STUDY: No Increase in Public Safety Incidents Following Passage of Transgender Protections in Massachusetts
September 12, 2018

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Protecting transgender people from discrimination in public places does not jeopardize safety in public restrooms or locker rooms.

That’s the topline finding from a new study conducted by the Williams Institute at UCLA School of Law, a think-tank specializing in LGBT issues.

Conducted in Massachusetts, this is the first empirical study to assess opponents of our nondiscrimination law’s claims that these protections lead to privacy and safety violations in restrooms. It finds these claims to be completely baseless—just what we’ve known all along.

Laws that include gender identity do not affect the number or frequency of criminal incidents in restrooms, locker rooms or changing rooms, according to the report. In addition, reports of privacy and safety violations in these places are extremely rare—and almost never involve perpetrators who are transgender.

Lead author Amira Hasenbush, a law and policy fellow at the Williams Institute, says the study’s results should give pause to anyone who hears opponents’ false claims about public safety.

“Opponents of public accommodations laws that include gender identity protections often claim that the laws leave women and children vulnerable to attack in public restrooms. But this study provides evidence that these incidents are rare and unrelated to the laws.”

Researchers’ methods for finding this conclusion were straightforward: They used criminal report data from several Massachusetts localities to assess differences in the crime rates in areas with and without laws that protect transgender people in public places.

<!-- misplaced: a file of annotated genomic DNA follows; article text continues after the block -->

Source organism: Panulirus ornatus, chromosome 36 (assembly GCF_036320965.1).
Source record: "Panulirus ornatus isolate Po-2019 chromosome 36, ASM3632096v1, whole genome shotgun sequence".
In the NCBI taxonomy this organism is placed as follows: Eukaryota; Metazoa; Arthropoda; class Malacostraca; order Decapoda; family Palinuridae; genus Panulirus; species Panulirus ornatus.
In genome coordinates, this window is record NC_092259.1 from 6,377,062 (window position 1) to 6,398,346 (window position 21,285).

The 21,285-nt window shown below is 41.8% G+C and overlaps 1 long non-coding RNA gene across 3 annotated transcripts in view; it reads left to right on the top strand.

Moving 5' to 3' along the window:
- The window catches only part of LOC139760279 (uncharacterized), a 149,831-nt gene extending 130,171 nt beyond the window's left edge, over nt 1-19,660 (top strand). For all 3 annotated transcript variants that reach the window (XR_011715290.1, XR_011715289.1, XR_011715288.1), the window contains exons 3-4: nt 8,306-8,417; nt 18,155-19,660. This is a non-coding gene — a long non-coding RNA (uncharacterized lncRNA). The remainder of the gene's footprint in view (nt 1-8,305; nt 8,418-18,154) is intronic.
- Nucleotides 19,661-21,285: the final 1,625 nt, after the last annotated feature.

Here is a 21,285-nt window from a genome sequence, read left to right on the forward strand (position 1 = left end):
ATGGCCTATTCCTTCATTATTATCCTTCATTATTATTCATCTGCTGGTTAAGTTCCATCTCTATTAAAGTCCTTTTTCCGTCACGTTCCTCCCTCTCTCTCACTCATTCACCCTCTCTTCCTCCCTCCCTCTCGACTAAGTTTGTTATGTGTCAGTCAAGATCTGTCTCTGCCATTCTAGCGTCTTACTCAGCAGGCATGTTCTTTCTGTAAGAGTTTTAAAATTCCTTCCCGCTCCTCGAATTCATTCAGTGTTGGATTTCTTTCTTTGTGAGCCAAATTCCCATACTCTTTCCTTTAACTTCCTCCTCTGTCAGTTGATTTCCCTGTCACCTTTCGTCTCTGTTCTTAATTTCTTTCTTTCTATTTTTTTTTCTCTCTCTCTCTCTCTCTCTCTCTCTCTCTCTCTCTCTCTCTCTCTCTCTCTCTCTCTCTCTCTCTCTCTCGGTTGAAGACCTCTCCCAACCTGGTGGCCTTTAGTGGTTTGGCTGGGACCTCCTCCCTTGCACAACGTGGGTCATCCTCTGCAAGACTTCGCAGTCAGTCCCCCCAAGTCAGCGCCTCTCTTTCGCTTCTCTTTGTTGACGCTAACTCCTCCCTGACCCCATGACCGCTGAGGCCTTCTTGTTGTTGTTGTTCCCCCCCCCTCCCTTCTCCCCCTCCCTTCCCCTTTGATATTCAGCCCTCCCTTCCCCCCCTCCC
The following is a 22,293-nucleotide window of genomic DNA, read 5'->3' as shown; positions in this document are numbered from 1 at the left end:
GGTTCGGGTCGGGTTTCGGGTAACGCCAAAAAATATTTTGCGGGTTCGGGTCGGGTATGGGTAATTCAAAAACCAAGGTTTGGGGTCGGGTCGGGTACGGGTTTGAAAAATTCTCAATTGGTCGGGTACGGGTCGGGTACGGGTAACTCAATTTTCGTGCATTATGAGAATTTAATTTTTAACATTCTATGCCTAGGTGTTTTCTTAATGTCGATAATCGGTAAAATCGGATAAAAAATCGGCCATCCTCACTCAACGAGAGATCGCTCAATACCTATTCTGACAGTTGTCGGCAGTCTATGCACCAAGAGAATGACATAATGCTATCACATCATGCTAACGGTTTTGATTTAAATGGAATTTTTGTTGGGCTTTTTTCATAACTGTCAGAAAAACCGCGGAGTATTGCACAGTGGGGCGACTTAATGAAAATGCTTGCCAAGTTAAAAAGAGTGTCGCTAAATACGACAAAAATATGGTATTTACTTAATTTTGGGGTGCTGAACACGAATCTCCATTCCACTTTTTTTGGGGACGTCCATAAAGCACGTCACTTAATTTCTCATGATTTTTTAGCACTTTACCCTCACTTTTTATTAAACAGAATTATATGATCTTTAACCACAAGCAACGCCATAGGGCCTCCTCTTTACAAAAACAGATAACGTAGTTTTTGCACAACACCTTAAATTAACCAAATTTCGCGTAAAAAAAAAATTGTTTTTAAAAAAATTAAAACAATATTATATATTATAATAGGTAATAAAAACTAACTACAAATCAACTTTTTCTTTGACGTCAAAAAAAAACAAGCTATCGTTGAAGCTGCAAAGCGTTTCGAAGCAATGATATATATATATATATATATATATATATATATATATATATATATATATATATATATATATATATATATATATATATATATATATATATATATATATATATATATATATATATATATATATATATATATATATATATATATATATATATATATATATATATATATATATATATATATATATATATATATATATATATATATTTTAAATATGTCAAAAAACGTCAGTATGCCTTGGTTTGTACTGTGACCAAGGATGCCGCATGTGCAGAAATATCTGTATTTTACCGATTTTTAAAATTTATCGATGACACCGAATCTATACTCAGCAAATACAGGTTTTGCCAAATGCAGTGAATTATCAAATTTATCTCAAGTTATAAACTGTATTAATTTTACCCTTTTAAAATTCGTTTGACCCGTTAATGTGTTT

“Opponents of public accommodations laws that include gender identity protections often claim that the laws leave women and children vulnerable to attack in public restrooms. But this study provides evidence that these incidents are rare and unrelated to the laws.” —Amira Hasenbush, lead study author

Results showed that immediately after the laws’ passage, there were actually fewer incidents of privacy and safety violations in places with transgender protections.  

The study dovetails with what law enforcement, violence prevention organizations and other groups concerned with public safety already know: Our communities are safer when everyone is protected from discrimination.

That’s why the Massachusetts Chiefs of Police Association and Massachusetts Major City Chiefs support upholding our nondiscrimination law, as do Jane Doe Inc., the Boston Area Rape Crisis Center and dozens of other groups focused on protecting women and girls from violence.

Our transgender friends and neighbors are counting on us to uphold these protections at the ballot box on November 6th. If you’re with us, sign the pledge and join our campaign.


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